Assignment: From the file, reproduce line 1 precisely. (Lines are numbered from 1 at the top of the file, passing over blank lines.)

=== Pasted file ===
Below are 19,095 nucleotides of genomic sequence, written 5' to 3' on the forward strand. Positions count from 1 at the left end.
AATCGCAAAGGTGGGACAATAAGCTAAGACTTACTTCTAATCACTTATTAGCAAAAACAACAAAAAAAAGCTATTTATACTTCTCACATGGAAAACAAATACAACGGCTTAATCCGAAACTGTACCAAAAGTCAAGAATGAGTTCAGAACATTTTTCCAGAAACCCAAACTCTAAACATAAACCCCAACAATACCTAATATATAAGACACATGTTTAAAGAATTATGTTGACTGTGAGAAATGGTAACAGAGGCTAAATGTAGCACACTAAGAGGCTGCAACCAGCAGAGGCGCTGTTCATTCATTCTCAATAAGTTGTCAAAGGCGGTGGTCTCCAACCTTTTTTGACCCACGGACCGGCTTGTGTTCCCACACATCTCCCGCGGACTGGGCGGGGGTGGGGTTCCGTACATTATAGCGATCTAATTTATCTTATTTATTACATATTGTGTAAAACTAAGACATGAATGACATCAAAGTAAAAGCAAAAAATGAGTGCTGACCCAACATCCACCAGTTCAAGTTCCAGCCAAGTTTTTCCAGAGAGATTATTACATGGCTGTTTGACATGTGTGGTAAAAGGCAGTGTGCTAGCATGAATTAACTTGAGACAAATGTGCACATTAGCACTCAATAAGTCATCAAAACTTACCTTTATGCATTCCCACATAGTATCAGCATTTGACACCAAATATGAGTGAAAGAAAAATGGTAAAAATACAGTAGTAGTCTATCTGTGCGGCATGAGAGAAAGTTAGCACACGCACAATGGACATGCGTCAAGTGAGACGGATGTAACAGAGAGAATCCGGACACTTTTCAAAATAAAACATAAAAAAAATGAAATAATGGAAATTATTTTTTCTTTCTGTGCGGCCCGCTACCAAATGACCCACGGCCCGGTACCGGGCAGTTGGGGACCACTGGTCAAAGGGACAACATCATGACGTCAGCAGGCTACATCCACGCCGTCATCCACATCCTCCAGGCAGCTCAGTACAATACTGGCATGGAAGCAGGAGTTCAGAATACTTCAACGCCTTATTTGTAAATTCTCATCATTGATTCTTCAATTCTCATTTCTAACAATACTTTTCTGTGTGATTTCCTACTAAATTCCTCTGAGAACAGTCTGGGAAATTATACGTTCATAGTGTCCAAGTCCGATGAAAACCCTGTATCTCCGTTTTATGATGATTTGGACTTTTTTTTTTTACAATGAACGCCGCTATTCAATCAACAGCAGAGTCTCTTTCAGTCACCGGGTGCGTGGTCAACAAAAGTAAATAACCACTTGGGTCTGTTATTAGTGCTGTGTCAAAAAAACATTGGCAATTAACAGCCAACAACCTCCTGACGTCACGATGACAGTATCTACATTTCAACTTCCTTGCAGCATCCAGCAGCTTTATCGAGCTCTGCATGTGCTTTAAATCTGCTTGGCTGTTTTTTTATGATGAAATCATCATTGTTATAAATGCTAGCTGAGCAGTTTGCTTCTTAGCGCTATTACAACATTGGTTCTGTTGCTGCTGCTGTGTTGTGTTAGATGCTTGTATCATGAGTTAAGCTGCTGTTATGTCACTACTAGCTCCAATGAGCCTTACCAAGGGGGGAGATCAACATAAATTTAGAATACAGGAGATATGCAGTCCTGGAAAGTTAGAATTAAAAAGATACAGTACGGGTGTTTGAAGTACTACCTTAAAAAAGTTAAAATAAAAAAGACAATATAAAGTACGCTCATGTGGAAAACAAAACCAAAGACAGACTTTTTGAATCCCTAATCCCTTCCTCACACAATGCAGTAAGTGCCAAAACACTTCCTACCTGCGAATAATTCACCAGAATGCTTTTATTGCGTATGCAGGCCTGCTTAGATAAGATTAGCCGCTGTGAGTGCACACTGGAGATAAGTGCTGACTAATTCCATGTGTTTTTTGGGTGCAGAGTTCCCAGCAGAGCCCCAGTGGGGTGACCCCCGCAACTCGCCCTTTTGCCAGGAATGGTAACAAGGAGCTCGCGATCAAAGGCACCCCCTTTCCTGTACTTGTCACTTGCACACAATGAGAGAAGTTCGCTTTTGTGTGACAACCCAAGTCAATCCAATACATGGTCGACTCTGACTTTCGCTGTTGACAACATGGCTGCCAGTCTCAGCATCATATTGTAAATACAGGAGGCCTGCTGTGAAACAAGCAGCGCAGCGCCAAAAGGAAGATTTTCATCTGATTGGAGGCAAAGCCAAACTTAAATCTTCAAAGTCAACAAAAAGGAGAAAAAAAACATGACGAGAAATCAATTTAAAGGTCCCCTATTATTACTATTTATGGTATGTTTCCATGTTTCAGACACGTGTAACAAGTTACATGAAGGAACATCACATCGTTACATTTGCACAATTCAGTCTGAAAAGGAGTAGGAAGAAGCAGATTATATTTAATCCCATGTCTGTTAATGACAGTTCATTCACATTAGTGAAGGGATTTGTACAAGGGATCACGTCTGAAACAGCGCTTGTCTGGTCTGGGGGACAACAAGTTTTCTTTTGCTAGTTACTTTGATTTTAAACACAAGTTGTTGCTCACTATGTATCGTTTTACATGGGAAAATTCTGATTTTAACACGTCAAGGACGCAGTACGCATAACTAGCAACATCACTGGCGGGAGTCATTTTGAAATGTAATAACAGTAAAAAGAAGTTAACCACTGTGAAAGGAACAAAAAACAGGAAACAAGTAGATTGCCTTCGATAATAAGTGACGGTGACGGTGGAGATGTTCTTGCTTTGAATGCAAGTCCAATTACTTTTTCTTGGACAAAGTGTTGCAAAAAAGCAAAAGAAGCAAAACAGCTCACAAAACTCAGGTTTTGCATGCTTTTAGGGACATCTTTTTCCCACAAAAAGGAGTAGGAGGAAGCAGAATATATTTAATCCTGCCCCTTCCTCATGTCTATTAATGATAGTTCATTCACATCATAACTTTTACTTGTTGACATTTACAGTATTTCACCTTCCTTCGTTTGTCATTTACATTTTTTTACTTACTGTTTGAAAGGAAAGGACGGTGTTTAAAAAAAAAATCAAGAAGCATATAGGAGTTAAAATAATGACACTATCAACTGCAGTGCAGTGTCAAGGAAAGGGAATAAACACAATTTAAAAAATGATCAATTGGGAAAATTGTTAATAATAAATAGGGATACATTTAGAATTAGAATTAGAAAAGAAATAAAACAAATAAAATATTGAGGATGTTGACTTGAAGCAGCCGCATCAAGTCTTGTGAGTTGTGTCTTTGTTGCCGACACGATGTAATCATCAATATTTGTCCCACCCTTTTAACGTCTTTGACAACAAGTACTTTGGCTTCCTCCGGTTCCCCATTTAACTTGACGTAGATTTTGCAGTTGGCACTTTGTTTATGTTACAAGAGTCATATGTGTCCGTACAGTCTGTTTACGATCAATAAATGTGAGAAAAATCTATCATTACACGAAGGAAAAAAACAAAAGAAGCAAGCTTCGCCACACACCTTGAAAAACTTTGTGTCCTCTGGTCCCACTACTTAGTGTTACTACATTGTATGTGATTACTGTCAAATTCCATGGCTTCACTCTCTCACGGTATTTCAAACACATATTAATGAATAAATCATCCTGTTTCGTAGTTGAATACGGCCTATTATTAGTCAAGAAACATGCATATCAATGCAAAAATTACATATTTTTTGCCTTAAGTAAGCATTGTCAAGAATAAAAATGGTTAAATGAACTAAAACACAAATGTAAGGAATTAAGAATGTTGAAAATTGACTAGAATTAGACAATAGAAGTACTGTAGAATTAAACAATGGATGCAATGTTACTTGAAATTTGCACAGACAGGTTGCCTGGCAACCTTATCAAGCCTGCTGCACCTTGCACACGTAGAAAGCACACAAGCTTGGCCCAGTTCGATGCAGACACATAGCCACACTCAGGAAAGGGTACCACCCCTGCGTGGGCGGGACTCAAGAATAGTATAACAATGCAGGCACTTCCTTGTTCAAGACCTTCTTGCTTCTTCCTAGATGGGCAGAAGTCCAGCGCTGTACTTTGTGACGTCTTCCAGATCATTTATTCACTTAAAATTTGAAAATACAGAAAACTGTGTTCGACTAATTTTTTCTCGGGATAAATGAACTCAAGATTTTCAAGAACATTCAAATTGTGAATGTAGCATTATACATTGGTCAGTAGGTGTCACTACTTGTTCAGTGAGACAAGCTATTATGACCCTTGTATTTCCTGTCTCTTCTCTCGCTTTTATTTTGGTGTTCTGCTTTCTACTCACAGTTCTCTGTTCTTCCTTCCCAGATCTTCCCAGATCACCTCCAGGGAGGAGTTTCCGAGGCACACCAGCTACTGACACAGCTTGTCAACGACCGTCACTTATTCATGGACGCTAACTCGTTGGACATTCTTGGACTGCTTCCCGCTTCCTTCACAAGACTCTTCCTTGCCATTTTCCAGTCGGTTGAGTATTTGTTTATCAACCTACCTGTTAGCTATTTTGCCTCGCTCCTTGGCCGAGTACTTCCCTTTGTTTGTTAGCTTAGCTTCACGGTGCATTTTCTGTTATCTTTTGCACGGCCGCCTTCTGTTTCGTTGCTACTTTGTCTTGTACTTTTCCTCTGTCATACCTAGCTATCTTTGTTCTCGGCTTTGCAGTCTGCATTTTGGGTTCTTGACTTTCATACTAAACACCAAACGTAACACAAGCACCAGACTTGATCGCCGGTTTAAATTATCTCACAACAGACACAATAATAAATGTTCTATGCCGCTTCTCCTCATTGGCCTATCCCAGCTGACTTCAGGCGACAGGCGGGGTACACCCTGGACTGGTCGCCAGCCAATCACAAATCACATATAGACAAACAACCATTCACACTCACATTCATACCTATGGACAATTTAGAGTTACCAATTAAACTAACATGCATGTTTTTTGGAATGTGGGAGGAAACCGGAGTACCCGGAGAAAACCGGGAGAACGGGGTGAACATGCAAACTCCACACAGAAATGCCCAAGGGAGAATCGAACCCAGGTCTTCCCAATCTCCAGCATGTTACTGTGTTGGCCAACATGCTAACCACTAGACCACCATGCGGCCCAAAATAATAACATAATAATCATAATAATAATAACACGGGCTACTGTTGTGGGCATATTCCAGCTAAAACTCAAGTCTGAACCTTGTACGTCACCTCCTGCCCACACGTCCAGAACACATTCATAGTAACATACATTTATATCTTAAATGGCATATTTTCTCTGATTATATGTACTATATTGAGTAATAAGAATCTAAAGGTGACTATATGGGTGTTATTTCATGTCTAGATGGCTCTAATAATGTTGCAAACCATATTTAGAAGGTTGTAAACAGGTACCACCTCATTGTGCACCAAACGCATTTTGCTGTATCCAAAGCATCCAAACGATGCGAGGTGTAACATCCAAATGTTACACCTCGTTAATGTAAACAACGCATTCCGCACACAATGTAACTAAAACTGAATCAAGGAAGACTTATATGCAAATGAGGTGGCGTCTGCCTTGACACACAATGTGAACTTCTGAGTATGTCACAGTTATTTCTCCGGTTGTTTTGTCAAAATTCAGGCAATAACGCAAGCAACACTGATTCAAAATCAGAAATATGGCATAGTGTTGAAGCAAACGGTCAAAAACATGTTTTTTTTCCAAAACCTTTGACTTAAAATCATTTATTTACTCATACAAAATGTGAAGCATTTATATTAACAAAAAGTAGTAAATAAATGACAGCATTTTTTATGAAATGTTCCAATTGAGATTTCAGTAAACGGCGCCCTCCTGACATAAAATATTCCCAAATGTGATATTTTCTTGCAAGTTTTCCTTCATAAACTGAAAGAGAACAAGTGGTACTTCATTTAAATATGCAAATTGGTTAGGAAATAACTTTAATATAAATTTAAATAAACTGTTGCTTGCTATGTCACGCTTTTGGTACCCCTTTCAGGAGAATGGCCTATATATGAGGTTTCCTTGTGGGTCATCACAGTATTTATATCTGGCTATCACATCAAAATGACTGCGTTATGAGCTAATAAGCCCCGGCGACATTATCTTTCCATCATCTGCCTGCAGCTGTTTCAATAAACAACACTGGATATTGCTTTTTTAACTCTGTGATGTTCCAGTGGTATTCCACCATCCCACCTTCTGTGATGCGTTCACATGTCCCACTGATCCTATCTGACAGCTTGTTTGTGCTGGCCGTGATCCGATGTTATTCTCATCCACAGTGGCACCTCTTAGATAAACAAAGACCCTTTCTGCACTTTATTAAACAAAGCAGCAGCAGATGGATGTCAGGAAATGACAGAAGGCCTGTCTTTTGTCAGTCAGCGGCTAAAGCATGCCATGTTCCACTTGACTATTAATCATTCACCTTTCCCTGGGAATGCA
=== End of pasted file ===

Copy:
Below are 19,095 nucleotides of genomic sequence, written 5' to 3' on the forward strand. Positions count from 1 at the left end.